Mal du Pays: Symbolic Geography in the Work of Randolph Stow


The refrain of Randolph Stow's 'Outrider' echoes throughout his work as a central, counterpointed theme. Like a descant moving further and further away from its emotional and geographic base, the principal literary consciousness finds itself in a spatial estrangement from its remembered world, which floods the inner ear with a dissonant 'grievous music' played upon the heartstrings. I wish in the following to dwell upon some implications of this 'grievous music' in Stow's work: not only in terms of its tone, but also in terms of its perception of the human condition and especially its evocation of a spatio-temporal world.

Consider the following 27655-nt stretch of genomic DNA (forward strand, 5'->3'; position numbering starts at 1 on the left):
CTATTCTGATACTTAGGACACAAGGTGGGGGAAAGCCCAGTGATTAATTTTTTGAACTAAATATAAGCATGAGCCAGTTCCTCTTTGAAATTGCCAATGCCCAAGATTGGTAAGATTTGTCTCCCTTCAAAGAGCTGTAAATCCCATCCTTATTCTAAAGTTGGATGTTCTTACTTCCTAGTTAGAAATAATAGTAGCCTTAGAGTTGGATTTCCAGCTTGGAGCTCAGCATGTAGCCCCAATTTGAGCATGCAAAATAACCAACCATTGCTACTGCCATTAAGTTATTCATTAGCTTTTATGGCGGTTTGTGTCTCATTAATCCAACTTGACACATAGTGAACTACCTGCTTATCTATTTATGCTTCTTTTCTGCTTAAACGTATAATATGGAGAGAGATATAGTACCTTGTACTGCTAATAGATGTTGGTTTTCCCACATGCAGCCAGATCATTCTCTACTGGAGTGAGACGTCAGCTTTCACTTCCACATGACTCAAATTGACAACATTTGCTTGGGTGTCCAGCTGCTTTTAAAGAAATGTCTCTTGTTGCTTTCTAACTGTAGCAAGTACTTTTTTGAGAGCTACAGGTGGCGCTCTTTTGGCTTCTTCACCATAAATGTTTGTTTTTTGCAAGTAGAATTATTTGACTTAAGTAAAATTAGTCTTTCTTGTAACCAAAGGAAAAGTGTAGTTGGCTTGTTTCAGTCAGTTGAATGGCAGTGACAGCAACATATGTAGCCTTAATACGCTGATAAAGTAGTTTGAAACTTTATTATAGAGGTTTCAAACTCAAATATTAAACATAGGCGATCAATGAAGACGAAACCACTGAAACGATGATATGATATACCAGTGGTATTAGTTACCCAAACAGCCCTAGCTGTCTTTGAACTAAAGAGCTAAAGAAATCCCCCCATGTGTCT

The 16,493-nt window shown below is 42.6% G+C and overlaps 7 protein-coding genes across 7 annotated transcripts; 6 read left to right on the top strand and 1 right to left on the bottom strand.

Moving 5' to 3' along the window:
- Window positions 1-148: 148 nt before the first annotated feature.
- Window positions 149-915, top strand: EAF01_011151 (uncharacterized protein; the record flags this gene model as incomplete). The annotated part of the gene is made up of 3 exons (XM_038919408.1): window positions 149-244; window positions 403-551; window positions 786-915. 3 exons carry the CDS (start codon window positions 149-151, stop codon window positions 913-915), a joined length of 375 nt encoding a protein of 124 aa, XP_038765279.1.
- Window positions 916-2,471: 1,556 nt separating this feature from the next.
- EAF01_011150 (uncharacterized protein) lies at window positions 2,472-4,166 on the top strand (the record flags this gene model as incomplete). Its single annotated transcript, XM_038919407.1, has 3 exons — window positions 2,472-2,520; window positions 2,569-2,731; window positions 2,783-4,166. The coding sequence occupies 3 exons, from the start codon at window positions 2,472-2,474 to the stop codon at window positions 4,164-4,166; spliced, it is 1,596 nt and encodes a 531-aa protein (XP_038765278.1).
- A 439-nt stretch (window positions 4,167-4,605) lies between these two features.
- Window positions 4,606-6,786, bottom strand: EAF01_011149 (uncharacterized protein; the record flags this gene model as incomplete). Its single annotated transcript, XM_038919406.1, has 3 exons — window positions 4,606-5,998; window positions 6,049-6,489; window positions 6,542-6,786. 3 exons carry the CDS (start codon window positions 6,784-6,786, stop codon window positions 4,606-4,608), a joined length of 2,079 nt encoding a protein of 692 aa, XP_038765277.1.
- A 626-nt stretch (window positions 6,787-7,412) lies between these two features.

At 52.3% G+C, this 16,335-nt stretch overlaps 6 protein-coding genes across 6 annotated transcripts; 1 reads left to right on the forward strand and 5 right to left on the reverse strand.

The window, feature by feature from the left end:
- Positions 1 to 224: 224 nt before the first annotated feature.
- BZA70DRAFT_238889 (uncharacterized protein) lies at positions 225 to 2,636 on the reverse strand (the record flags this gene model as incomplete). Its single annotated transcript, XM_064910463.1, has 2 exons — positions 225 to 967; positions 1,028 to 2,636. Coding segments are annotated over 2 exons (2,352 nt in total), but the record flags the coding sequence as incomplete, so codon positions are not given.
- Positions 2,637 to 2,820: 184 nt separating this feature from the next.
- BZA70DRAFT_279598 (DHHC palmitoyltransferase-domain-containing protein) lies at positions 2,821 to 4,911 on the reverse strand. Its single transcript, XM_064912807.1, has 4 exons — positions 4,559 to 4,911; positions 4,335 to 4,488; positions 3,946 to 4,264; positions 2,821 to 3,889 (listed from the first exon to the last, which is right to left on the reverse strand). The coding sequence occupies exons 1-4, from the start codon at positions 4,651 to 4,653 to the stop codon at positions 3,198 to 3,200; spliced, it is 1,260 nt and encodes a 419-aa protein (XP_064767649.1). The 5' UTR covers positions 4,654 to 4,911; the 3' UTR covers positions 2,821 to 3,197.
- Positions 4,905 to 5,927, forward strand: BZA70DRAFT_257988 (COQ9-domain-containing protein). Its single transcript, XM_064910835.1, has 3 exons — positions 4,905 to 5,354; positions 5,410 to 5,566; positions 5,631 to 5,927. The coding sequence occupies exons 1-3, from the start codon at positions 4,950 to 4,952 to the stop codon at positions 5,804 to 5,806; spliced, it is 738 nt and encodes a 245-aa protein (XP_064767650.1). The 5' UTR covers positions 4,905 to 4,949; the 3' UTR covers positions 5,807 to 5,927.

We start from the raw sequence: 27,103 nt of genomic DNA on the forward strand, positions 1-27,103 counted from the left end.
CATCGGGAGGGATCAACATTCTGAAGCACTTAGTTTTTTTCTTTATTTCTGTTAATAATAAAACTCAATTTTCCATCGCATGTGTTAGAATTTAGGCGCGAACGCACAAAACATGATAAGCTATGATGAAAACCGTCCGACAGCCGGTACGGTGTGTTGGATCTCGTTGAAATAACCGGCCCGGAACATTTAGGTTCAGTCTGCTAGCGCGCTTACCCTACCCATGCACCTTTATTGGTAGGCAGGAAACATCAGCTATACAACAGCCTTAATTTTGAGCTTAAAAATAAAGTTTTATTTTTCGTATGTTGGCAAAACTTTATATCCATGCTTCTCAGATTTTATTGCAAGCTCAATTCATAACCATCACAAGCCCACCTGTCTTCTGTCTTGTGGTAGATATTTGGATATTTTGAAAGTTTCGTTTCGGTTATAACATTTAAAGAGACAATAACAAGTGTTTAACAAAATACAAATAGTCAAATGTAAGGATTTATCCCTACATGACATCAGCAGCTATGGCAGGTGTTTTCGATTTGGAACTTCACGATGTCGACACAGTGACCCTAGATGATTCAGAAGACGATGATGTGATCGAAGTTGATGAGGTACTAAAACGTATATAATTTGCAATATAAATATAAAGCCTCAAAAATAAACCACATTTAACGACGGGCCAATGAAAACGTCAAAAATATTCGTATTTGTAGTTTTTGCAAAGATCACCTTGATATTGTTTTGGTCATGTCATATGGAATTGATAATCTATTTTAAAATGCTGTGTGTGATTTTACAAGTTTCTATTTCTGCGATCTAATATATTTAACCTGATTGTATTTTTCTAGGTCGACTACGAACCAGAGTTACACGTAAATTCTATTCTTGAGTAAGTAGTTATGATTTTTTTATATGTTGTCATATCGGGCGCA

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Published 1 May 1991 in Volume 15 No. 1. Subjects: Landscape & identity, Nostalgia, Place & identity, Randolph Stow.

Cite as: Leer, Martin. ‘Mal du Pays: Symbolic Geography in the Work of Randolph Stow.’ Australian Literary Studies, vol. 15, no. 1, 1991, doi: 10.20314/als.487c6e32e8.